We hear that girls in Africa don’t have the same opportunities as boys to get a decent education, that discrimination is shutting women out of the jobs and assets they need to provide a better standard of living for their families, that the benefits of economic growth are being wiped out because women are having too many children, and that thousands of women are dying in childbirth because they don’t have access to basic healthcare.  

While all of these things are true, they also hide something that you rarely hear – that Africa has been making significant progress and even has a thing or two to teach the rest of the world. read more

A computer whirs to life in a small shop in Bangladesh’s chaotic capital Dhaka. Outside rickshaw drivers bargain for fares and street sellers call out the day’s fish prices. The phone rings. Hasna Hena, 15, takes the call in one hand, her other flying over the track pad to open Photoshop. It’s another new client needing a poster design. read more

 Primary Schools in Bangladesh to Go Digital

A Huffington Post article
By Zunaid Ahmed Palak and Safiqul Islam

The Bangladesh Prime Minister this week launched the latest addition to the country's digital curriculum to reach 20 million primary school students, continuing to revolutionise one of the most under-resourced education systems in South Asia.

As governments worldwide scramble to cultivate a generation of tech-savvy children, Bangladesh is continuing to push the boundaries of digital learning through interactive multimedia content. Even in the remotest corners of the country, the newest generation will now be using computers from their first year of school.

On 14 February, Prime Minister Sheikh Hasina launched interactive lessons for Grade 1-3, a joint initiative by the Government of Bangladesh, BRAC and Save the Children in response to the success of content previously developed by BRAC for Grade 6-10. By mid-2016, interactive lessons for Grade 1-10 (primary, junior and secondary education) will be accessible online on any device.

"Getting tech-based education to every corner of the country is a high priority of the government. Digital content contains lessons for all of us; it makes us all into teachers and we all become students," said the Prime Minister.

The 'tab school' in the slum

Korail, one of the largest slums in Dhaka, the capital of Bangladesh, is home to an estimated 40,000 people. It is never quiet. There is one building that has recently become particularly loud though. It is a rough tin shed, which rings with the sound of students laughing, talking, and singing their multiplication tables, along with animated voices for hours every day.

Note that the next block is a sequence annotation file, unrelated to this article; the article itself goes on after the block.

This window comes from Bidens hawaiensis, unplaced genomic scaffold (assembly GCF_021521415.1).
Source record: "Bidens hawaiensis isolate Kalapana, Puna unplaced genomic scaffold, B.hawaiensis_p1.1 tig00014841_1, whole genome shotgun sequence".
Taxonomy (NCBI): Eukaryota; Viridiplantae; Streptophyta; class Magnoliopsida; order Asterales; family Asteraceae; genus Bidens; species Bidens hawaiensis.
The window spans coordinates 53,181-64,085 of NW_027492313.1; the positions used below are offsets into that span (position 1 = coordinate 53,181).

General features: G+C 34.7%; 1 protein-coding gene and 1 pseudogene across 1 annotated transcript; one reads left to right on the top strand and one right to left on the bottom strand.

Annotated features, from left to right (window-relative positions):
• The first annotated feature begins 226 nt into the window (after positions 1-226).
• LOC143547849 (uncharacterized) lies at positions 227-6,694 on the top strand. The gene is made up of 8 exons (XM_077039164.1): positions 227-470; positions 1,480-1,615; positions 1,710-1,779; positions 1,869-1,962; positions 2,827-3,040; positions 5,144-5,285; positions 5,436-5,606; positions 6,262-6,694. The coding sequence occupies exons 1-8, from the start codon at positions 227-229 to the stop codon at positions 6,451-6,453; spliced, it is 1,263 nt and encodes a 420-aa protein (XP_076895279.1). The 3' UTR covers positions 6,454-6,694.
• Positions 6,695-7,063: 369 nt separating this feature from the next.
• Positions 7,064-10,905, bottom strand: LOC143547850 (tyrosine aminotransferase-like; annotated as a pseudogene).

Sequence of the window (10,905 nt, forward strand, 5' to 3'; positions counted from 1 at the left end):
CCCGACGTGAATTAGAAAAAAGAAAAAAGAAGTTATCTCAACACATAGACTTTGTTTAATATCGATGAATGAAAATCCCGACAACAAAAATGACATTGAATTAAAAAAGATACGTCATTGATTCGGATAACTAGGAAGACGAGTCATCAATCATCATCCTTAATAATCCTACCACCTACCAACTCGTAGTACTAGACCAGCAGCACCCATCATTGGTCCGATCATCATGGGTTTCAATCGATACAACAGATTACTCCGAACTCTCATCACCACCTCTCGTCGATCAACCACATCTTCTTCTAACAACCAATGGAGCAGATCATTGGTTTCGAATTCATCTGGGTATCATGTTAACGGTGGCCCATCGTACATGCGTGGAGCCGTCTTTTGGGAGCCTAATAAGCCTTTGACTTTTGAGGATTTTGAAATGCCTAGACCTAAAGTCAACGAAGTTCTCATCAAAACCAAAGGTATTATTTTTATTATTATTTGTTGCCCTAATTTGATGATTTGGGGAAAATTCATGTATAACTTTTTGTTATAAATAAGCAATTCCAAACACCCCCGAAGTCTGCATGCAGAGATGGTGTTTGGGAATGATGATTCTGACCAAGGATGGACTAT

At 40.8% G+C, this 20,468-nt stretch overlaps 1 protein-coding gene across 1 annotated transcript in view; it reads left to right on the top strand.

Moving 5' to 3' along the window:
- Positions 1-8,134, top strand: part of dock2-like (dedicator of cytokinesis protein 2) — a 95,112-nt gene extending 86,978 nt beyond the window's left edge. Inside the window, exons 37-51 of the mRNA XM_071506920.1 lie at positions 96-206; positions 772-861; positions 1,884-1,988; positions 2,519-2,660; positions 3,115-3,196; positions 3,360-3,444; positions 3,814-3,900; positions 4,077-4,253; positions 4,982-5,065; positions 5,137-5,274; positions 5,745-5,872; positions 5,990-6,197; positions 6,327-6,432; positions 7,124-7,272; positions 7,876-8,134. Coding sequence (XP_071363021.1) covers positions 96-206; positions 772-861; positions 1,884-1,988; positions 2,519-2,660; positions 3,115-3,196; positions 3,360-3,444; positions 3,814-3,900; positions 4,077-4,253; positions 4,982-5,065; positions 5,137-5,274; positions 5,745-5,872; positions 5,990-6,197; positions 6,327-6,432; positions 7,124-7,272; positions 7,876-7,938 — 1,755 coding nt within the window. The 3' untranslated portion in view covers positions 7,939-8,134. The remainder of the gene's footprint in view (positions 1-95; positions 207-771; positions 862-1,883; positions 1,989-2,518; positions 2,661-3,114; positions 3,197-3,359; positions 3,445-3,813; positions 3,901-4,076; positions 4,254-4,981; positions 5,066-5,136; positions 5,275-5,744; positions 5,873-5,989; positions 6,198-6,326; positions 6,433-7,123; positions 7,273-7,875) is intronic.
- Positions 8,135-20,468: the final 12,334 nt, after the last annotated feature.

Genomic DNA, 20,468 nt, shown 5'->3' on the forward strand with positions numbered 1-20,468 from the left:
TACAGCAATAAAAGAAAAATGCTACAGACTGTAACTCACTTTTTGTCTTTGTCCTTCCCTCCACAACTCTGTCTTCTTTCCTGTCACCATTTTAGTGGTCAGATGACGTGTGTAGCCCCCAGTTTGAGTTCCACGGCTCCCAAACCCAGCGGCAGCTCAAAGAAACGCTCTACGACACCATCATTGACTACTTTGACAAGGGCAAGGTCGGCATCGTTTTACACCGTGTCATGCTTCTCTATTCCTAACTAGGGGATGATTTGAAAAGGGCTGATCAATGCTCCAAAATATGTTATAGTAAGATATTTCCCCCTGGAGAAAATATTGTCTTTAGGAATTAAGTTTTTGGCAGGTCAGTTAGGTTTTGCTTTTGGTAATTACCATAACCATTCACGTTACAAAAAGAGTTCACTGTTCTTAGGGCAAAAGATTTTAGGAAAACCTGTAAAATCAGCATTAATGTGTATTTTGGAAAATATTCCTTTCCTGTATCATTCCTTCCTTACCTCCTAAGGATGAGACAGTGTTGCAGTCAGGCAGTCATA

The shed, one of tens of thousands of schools run by BRAC, is known as the 'tab school'. In selected schools, BRAC has already started using tablets to access interactive multimedia digital learning content. Nur Nahar, the teacher in the school, laughs when she explains that her job is not only teaching, but also being taught. Her classes now revolve around digital media, which, prior to their introduction in her classroom, she had never even seen before.

"Digital content makes learning happen much faster," Ms Nahar said. "I have never seen many things in the world, and I never will. My students definitely have not either, but now they can see anything in the world in my class. Many topics, like mathematics and science, are hard to explain using just text. With pictures and videos, I have lots of new ways to show them why things happen and how. I had never heard of a tablet before this class. I was scared to use it but now I use it every day to explain things."

"Children are coming to school earlier and there are fewer students dropping out," she added. "Since this programme began, learning does not stop when class ends. It continues, every day, for so many more people than just my students. Children go home and show their families and everyone they know what they've learned on whatever device they can find. Every morning they come back knowing more than what I taught them so I have to work much harder than before to keep up."

Reaching 20 Million Students

A gender-responsive, modern, secular curriculum for Digital Bangladesh

Digitising the national curriculum is acting as an impetus for reviewing and updating content. As lessons go online, a team of educators, policymakers and child psychologists ensure that all content is age-appropriate and children can identify with the animated characters.